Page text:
I HAVE IRAQ IN MY SHOE by Gretchen Berg

I HAVE IRAQ IN MY SHOE

Misadventures of a Soldier of Fashion

KIRKUS REVIEW

Surface-level, chick-lit–style memoir about the life of an English-language teacher in a small town in Iraq.

Like many Americans, Berg was laid off during the recession. When a former friend, Warren, offered her a job as a foreign-language teacher in Iraq, she accepted, realizing that she could eliminate her $40,000 credit-card debt while earning an $80,000 tax-free salary. Moving to another country would also give her a shot at finding her soul mate. Early on readers will learn about the author’s obsession with shoes, and eventually the extensive talk about footwear becomes tiresome and irrelevant, as does Berg’s frequent references to Scarlett O’Hara. Life in Erbil, a sleepy town with limited entertainment options, was difficult. Even though the author tried a few local restaurants and shops, she was most happy when drinking Diet Coke and shopping for luxury shoes online. Berg constantly fought to preserve her privacy in her company villa, which was often threatened by visits of higher-ups who needed a place to stay for the night when doing business in Erbil. The author eventually found some happiness when she fell for one of her students, an attractive boy 15 years her junior. However, she became suspicious of his motives when she learned that he wanted to move to America and needed someone to sponsor him. Eventually her employer fell on hard times and Berg was laid off. Around the same time she had the revelation that the only things she liked about Iraq were those that reminded her of the United States. Even though she earned the praise of her students and Warren, the author’s constant discussion of luxury goods overshadows any insights about her work as a teacher. There are a few funny stories and cultural observations (her discovery of virginity soap in the market), and her plan to repay her debt succeeded, but the shallow narrative could have used more pertinent observations about Iraq.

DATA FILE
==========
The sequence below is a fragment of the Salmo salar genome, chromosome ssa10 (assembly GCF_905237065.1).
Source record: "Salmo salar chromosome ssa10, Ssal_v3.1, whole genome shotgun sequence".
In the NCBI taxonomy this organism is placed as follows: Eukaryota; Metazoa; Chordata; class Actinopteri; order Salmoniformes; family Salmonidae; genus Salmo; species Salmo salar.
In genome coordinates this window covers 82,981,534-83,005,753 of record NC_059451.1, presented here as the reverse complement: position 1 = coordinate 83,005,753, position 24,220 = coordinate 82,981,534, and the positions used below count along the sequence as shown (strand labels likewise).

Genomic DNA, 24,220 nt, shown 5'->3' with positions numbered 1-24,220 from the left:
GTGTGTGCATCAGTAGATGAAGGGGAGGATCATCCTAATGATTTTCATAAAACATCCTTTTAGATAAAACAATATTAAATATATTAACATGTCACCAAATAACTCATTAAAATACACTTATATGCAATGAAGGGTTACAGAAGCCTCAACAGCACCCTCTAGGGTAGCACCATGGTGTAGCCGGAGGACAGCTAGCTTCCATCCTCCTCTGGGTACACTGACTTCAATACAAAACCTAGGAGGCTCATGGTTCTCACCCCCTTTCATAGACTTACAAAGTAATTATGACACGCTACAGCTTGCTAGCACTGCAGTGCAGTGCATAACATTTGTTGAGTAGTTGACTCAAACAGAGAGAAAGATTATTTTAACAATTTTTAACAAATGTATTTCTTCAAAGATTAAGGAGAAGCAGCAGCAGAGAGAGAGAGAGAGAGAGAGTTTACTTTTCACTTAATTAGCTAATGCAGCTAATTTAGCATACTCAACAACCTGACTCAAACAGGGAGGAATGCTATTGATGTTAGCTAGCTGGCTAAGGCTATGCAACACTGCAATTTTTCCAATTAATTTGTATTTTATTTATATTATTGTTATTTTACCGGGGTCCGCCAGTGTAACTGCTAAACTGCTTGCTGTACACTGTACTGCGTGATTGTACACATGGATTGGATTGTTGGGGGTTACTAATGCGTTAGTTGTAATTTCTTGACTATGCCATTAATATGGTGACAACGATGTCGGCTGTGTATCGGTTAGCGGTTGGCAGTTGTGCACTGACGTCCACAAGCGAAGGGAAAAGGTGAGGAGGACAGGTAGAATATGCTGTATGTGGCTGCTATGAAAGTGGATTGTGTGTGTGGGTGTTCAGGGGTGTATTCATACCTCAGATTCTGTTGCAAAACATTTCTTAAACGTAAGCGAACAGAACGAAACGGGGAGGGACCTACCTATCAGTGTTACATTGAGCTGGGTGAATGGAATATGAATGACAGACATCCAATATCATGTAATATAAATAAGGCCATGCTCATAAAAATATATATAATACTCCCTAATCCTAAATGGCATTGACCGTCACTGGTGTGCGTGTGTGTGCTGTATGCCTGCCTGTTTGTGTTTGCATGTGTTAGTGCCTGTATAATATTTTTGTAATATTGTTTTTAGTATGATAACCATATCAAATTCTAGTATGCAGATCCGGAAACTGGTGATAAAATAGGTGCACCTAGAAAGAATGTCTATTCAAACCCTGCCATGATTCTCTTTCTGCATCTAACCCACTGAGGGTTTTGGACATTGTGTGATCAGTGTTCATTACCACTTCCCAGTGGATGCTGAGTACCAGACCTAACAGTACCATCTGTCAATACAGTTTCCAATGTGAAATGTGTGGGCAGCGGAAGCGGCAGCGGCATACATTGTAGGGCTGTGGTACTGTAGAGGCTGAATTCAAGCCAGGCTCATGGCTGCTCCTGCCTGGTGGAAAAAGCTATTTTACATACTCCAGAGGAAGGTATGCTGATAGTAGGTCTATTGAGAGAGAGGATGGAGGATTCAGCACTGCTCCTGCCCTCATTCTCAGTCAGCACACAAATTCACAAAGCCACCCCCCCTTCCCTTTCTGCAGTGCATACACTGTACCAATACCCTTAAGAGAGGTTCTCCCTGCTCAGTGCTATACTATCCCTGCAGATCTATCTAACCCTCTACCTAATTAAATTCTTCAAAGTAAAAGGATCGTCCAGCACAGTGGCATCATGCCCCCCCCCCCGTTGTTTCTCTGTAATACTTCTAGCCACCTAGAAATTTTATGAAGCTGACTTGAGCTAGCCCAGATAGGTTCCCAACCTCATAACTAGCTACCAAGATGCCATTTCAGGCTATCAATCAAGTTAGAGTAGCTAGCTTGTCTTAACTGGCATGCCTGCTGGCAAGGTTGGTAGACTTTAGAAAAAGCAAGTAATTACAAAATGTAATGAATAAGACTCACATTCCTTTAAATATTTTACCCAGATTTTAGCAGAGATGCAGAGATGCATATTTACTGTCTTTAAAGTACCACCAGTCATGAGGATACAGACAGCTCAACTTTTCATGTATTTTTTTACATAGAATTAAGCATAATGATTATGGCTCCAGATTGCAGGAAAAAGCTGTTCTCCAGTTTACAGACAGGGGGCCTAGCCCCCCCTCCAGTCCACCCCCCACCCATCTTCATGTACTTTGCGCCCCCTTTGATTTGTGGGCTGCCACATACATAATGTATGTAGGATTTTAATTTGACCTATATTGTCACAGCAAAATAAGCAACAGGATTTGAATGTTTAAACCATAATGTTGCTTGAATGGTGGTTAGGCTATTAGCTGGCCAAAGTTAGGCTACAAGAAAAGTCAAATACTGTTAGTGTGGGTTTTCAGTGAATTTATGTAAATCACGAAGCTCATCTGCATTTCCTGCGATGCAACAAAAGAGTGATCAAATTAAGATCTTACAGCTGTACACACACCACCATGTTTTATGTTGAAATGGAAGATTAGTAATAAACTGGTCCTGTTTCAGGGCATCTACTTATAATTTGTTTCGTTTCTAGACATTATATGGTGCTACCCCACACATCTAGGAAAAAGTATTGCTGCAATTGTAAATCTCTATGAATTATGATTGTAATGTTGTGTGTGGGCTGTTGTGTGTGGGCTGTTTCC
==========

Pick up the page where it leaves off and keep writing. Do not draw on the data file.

More about the experience of a single professional American woman than about what life in Iraq has to offer an expat. Not recommended.

 

 

Pub Date: May 1st, 2012
ISBN: 978-1-4022-6579-2
Page count: 400pp
Publisher: Sourcebooks
Review Posted Online:
Kirkus Reviews Issue: Feb. 15th, 2012




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